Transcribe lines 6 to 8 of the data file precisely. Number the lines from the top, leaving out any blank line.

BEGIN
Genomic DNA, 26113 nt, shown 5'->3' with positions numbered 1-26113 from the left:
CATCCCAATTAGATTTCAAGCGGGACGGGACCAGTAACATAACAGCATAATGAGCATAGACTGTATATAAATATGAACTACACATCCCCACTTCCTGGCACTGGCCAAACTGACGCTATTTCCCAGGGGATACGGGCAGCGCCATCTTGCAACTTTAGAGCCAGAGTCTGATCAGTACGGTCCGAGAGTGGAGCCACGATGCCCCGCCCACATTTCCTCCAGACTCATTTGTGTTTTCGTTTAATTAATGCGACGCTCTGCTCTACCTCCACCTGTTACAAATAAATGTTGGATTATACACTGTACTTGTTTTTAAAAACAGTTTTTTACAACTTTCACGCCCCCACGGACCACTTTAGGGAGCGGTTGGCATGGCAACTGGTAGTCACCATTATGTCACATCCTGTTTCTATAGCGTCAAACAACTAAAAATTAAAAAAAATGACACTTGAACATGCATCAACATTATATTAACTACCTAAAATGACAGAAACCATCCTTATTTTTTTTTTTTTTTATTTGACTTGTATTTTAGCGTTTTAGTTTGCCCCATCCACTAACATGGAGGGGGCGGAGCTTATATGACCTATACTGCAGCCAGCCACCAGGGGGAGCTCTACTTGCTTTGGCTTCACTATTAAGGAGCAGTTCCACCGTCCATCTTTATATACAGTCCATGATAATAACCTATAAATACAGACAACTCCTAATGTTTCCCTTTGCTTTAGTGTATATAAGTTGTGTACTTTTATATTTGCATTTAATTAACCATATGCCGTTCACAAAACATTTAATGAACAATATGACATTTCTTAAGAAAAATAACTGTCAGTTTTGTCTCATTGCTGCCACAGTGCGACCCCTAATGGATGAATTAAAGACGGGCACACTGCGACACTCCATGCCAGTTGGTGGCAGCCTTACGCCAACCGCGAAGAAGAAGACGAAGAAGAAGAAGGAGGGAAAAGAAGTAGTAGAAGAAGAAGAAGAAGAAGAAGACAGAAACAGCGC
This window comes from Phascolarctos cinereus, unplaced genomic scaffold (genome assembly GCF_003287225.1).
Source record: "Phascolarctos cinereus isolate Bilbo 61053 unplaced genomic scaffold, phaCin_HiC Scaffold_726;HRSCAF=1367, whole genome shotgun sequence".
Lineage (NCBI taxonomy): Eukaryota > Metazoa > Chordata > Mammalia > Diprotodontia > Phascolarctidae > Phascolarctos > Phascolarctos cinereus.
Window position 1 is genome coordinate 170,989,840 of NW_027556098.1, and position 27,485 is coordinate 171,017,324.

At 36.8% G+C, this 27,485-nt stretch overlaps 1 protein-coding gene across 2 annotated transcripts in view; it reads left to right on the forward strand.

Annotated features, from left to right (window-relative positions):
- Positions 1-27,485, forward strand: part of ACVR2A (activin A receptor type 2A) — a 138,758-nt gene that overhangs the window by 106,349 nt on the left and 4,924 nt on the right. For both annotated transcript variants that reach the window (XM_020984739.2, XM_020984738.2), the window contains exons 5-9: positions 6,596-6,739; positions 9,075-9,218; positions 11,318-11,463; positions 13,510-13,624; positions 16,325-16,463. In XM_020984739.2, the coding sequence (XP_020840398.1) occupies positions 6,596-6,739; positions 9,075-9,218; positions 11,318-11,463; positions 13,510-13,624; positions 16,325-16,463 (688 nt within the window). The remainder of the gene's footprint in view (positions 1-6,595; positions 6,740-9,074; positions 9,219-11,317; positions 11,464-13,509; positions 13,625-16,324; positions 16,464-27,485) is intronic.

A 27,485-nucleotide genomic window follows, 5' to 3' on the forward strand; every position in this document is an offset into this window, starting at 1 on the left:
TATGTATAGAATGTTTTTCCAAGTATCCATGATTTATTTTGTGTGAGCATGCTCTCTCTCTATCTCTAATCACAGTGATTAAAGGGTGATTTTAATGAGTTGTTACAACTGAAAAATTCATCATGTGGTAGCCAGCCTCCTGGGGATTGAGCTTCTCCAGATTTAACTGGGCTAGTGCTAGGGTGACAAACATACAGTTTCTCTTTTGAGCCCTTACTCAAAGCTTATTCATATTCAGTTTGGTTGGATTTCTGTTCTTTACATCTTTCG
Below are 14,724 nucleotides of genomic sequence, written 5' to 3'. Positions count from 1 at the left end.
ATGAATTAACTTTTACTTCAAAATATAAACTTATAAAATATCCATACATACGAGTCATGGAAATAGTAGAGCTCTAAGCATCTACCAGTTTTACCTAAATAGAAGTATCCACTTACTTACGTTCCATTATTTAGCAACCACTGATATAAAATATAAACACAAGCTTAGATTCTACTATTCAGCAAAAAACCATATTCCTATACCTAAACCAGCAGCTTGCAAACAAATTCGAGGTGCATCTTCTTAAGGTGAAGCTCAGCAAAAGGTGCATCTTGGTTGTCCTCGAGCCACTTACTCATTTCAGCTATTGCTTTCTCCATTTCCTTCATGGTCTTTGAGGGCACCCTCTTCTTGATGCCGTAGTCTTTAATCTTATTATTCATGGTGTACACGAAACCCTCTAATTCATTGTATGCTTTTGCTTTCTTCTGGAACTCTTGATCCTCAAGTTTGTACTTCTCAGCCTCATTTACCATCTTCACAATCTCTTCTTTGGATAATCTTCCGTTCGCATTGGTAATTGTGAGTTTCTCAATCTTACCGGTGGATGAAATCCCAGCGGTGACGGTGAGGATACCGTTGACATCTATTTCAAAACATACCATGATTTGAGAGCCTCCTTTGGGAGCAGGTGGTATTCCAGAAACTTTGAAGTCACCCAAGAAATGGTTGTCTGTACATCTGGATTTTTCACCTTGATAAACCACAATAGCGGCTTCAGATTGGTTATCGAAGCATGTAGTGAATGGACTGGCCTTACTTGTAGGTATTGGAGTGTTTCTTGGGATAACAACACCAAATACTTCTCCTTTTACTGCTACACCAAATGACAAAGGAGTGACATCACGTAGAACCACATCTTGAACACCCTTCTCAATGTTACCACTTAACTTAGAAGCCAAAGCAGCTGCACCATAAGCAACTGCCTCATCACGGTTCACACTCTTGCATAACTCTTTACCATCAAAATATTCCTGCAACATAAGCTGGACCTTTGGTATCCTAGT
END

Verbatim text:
Window position 1 is genome coordinate 170,989,840 of NW_027556098.1, and position 27,485 is coordinate 171,017,324.

At 36.8% G+C, this 27,485-nt stretch overlaps 1 protein-coding gene across 2 annotated transcripts in view; it reads left to right on the forward strand.

Annotated features, from left to right (window-relative positions):